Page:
Pervert jailed for Hartlepool attack makes horse show plea to judge
A pervert may be allowed to attend horse shows that are popular with children when he is released from a five-year jail term for sex assaulting a teenager.
Darren Inkpen, who poses a "high risk of serious harm" to children, has been ordered to sign the sex offenders’ register for life following the Hartlepool offences and will have to abide by an indefinite sexual harm prevention order to restrict his access to potential victims.
During his sentencing hearing at Newcastle Crown Court, the 50-year-old, who appeared via video link from prison, complained that the restrictions could prevent his attendance at miniature horse shows.
The sexual harm prevention order would forbid contact with children without express approval from the authorities.
Inkpen told the court: "I work with miniature horses in the summer, miniature horse shows.
"There's always children around, how's that going to work?"
Judge Robert Adams initially told him he may be allowed to attend the shows, saying: "I think that would be allowed, you are perfectly entitled to conduct your lawful daily life but mustn't have any contact with any children under 18 unless inadvertent.
"That shouldn't be a difficulty, unless of course it's a horse show put on specifically for children."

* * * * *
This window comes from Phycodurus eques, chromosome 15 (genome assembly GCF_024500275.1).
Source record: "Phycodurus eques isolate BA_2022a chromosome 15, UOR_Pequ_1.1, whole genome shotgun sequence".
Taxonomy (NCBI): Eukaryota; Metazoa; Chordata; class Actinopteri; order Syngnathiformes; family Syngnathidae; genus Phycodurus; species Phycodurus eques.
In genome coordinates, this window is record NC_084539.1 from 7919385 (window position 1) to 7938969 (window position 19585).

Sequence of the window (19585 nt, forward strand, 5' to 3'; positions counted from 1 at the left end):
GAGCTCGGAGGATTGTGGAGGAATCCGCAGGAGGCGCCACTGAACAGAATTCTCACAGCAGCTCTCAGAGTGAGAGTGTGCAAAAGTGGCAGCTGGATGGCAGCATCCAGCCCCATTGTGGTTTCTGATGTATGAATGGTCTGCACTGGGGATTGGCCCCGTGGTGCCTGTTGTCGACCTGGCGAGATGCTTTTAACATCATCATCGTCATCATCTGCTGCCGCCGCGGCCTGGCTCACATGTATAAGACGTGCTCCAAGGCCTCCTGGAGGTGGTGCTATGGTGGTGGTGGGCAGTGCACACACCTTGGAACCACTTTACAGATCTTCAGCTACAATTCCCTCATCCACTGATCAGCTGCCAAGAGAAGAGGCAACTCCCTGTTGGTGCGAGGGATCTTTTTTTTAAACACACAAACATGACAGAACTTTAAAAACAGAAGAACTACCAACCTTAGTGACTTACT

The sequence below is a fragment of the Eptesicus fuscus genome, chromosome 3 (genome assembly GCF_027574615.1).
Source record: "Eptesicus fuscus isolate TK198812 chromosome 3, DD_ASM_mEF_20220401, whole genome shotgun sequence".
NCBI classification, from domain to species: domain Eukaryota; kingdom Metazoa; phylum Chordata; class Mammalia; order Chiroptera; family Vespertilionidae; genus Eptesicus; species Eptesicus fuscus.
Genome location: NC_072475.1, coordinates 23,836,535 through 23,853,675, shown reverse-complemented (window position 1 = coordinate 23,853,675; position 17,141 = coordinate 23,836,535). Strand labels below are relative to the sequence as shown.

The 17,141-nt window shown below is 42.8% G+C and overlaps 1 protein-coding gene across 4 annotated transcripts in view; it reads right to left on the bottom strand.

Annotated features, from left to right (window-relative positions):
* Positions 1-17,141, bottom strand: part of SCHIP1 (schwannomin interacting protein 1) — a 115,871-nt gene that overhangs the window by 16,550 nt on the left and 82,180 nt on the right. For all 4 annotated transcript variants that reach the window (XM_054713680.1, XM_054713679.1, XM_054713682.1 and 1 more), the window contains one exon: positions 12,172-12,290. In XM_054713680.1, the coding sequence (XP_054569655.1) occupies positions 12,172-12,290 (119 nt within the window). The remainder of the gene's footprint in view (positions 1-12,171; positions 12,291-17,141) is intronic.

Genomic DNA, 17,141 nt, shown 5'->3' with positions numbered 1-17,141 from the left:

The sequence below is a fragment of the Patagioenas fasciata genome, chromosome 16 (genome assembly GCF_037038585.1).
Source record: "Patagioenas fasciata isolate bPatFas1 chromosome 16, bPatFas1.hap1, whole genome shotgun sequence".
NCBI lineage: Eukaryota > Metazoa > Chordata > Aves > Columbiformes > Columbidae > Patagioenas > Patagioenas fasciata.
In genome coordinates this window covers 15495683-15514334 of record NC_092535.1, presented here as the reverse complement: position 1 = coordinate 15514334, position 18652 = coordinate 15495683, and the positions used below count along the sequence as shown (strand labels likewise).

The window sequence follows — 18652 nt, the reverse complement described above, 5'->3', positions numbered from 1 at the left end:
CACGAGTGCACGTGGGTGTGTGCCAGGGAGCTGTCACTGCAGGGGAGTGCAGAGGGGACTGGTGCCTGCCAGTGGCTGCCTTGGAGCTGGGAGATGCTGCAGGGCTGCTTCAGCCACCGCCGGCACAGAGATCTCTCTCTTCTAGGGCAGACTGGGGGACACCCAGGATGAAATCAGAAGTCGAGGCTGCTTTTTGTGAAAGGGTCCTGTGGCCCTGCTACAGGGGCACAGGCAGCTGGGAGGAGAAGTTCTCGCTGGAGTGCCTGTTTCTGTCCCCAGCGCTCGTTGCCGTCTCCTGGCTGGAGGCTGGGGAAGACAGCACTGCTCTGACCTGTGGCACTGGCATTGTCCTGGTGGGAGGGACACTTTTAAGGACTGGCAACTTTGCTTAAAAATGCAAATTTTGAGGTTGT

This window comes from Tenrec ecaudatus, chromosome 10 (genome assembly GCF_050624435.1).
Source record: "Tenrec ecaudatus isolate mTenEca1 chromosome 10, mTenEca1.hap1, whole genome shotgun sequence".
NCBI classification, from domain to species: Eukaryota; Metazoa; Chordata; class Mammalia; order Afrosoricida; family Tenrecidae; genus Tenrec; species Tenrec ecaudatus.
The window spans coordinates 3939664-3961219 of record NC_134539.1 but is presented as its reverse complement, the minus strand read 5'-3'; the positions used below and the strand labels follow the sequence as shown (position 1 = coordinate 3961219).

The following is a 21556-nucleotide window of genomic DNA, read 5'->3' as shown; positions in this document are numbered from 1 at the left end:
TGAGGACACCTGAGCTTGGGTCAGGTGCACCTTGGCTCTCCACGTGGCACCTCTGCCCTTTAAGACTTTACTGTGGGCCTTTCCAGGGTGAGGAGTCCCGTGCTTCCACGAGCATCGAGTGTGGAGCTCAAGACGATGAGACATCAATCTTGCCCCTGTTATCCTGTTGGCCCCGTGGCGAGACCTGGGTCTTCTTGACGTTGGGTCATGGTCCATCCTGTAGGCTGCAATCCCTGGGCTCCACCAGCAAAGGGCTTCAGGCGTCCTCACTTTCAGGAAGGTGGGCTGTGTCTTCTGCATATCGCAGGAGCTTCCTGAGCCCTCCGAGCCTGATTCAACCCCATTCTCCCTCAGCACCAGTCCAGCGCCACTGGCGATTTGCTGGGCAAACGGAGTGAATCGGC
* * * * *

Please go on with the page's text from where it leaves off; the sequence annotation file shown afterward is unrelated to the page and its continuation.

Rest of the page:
Judge Adams said if the event was specifically "laid on for children" then Inkpen must not attend.
Inkpen added: "I help an adult out, help out with them but there's always kids there. The kids show their horses as well."
Judge Adams said the exact terms will be finalised at a hearing next month and added: "I don't want to get drawn into a discussion about horse shows."
Inkpen, of Woodview Road, Beeston, Leeds, had admitted three sexual assault offences in relation to an attack he carried out in the Hartlepool area.
The court heard the victim was left "shaking" after her shocking ordeal.
Inkpen has since denied the offences to probation officials, despite his guilty pleas, and has been assessed to pose a "high risk of causing serious harm to children and vulnerable women".
Michael Collins, defending, said Inkpen's offending was "unplanned" and has a condition which causes him to suffer minor heart attacks that are "frightening and painful".